-         R21, R22 and C11 will stabilize CCS. Here we use CCS with 2 transistor system,but the equation used still the same, that is  Ic = 0,67/RE .

-         The output of differential pair tapped from collector of T10 and send to VAS which is built by T12 and T4. This configuration is called Darlington VAS and the value of R8 is standard.

-         C3 is the Miller capacitor with value of 100pF.

-         C5 is called Speed Up Capacitor. Several designs do not use this capacitor

-         R18, C6,L1 and R19 are output power stabilisator. If there is any oscilation occur in the audio power amplifier, the first tobe effected is R18 besides the final transistors.

Car Power amplifier usually loaded by low impedance speakers, usually 4 ohms and can reach  ½ ohm on bridge mode. Here we know the term “High Current Amplifier”. The difference is the number of final transistors, or in fig5 it is the number of pairs of T7 and T8. As a rule of thumb, the number of transistor needed first has tobe calculated by equations above, and then we determine the number of final transistor needed with assumption that 1 transistor can handle 50 Watt output. A pair of bipolar transistor can handle 100 Watt. The power is raised by parrarelling several output transistors, so the currrent flowing will be larger. For large number of final transistors, we change the predriver stage with darlington configuration.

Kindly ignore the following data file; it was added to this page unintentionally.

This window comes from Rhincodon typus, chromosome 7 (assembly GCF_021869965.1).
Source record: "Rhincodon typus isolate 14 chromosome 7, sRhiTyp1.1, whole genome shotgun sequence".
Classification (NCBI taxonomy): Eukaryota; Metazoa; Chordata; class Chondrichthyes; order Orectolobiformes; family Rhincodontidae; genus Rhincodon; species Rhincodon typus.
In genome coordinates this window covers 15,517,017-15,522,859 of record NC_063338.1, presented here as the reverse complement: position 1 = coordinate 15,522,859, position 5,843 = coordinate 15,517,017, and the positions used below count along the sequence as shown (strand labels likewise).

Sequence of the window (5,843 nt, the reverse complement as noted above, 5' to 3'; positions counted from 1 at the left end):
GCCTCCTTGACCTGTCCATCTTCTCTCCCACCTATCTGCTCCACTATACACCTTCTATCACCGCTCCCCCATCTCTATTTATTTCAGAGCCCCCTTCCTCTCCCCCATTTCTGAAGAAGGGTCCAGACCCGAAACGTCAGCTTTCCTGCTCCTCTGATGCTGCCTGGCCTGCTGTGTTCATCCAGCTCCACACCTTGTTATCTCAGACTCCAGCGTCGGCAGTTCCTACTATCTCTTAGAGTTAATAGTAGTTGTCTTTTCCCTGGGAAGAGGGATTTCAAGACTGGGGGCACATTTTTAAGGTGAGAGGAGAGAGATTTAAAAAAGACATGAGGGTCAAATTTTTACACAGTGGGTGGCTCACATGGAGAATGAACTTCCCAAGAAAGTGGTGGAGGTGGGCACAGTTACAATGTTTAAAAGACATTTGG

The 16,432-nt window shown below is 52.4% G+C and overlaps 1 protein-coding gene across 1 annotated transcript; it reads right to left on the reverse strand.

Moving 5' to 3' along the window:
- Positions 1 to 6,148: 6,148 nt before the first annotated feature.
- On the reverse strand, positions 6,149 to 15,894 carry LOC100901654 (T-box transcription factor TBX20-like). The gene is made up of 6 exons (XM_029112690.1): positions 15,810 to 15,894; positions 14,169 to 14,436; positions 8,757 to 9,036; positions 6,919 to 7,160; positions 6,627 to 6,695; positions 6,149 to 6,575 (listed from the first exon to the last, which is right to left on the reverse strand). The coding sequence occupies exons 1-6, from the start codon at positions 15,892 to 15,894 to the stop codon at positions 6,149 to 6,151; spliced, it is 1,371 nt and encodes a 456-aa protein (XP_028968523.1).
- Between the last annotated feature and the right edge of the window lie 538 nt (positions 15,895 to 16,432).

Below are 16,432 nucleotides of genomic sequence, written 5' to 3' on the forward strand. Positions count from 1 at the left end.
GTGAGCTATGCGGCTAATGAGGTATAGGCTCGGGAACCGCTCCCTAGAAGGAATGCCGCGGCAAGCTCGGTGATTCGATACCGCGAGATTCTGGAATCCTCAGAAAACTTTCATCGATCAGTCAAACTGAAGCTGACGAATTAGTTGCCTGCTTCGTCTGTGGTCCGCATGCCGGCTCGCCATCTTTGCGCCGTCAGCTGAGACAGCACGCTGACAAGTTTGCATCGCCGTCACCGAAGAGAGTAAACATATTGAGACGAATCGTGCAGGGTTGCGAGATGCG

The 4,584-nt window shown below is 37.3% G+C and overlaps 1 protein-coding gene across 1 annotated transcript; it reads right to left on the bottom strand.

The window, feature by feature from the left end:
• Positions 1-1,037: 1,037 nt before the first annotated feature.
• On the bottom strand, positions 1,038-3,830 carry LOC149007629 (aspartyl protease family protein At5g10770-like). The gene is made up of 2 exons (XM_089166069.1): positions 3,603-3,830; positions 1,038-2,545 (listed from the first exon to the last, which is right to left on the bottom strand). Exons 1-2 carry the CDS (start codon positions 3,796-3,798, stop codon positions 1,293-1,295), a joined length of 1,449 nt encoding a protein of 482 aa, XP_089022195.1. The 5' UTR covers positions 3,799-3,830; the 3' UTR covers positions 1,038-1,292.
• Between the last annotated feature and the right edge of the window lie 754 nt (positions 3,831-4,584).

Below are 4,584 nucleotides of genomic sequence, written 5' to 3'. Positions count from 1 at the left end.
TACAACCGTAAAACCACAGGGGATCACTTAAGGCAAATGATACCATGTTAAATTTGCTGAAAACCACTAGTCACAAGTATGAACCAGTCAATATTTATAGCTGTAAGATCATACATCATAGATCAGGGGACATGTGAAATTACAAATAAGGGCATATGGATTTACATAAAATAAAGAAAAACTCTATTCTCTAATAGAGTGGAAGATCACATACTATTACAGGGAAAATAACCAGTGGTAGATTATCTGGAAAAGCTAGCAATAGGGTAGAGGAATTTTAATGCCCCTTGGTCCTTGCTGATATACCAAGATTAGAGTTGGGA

Several designs uses symetrical design, like those used in  AXL and Crescendo schematic. this design is developed from the basic principal above, but the signal handling for + and - part is handled by complementary circuits. 

I have an example about another kind of power amplifier, that is a non-feedback amplifier. You can view the principles of the "millenium power amplifier" in the . This amplifier has a certain gain factor in first and second stage, while the third stage is only current amplifier.


For building car power amplifier, we need symmetrical power supply (+, 0, -) by building  DC-DC converter. The converter system discussed below will be the SMPS(Switch Mode Power Supply) type PWM (Pulse Width Modulation). This system will deliver stable output voltage, regardless of the input voltage (usually the car electrical system will range in 9-15Vdc).